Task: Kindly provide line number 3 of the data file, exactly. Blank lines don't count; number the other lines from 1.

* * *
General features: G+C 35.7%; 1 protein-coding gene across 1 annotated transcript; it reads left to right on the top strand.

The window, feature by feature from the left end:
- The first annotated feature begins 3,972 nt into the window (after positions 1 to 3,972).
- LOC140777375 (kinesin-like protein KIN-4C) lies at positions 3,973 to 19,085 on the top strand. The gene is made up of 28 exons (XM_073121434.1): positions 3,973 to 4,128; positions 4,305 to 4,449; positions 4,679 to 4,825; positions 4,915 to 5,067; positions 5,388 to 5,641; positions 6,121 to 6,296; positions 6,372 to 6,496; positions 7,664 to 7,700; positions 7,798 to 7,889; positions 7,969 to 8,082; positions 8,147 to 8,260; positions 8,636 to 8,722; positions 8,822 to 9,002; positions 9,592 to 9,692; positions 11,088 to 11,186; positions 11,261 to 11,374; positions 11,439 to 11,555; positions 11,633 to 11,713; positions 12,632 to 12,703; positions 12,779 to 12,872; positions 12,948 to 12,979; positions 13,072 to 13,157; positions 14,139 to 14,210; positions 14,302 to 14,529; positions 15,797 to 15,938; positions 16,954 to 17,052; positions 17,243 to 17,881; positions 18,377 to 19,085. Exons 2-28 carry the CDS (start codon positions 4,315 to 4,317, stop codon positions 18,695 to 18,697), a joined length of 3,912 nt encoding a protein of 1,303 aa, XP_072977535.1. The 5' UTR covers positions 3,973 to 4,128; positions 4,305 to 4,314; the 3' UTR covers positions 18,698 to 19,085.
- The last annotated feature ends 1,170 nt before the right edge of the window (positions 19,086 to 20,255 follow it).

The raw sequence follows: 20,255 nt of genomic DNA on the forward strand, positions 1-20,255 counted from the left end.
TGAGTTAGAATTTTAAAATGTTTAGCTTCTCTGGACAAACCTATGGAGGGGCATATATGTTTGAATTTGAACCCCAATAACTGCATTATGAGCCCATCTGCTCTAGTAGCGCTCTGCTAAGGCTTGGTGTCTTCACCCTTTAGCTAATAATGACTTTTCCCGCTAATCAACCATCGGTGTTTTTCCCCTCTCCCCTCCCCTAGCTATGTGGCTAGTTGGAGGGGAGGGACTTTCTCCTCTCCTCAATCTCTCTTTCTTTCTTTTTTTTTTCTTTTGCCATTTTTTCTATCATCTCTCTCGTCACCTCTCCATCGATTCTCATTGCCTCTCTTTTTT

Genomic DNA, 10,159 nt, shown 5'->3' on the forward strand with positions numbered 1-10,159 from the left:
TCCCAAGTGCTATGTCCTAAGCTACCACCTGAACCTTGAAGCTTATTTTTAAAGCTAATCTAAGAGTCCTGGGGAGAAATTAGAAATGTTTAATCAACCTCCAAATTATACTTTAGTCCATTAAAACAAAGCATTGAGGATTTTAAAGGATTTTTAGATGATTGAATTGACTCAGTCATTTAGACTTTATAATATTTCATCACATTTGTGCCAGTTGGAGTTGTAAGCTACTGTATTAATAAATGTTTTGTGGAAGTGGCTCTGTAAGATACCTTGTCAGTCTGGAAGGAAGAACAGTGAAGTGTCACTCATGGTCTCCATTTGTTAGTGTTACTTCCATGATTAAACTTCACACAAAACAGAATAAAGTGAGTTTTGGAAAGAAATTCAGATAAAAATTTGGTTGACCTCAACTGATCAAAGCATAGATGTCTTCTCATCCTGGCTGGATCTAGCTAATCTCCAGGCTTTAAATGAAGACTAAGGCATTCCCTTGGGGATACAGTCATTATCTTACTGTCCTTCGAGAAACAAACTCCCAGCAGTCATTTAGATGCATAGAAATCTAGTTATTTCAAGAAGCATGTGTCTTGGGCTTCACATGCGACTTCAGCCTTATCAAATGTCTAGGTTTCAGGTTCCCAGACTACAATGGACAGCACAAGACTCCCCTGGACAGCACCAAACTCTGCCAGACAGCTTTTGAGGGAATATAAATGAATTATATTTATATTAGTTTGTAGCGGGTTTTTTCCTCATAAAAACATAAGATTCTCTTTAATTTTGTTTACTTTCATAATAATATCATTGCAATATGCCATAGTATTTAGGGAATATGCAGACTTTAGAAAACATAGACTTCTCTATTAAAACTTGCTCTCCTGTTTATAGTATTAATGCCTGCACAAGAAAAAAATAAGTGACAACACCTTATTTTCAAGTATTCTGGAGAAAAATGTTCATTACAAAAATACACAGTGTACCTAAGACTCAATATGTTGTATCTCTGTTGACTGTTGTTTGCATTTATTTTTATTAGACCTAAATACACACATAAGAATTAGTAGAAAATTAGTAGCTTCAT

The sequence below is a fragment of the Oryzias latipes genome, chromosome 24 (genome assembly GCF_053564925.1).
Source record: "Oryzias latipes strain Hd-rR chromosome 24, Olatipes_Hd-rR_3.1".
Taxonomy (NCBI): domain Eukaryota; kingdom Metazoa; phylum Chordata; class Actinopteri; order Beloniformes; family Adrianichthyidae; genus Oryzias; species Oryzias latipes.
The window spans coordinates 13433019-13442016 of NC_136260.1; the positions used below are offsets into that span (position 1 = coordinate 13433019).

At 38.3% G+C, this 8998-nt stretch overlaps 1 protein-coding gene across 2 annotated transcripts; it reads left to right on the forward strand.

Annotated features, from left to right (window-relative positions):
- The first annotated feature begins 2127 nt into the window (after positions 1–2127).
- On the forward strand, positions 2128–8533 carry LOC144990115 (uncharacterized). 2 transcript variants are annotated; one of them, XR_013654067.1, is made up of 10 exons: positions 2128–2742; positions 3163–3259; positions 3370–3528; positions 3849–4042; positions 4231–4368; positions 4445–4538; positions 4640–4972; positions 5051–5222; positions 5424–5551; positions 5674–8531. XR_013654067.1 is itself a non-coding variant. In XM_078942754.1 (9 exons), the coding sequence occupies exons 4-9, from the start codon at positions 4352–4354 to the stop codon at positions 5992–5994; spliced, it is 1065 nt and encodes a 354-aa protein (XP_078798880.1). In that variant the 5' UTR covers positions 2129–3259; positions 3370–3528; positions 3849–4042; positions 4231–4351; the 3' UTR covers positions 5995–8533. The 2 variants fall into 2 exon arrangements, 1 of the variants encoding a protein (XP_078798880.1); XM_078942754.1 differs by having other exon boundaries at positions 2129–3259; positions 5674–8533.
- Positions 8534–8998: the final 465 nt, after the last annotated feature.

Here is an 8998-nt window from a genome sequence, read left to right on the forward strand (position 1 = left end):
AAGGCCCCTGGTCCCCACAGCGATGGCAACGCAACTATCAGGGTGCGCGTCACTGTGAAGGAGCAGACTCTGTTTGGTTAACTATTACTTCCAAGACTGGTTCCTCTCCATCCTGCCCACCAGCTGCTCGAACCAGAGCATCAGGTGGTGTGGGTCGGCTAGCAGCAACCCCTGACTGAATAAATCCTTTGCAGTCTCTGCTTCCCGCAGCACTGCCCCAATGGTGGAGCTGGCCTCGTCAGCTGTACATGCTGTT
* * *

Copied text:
- The first annotated feature begins 3,972 nt into the window (after positions 1 to 3,972).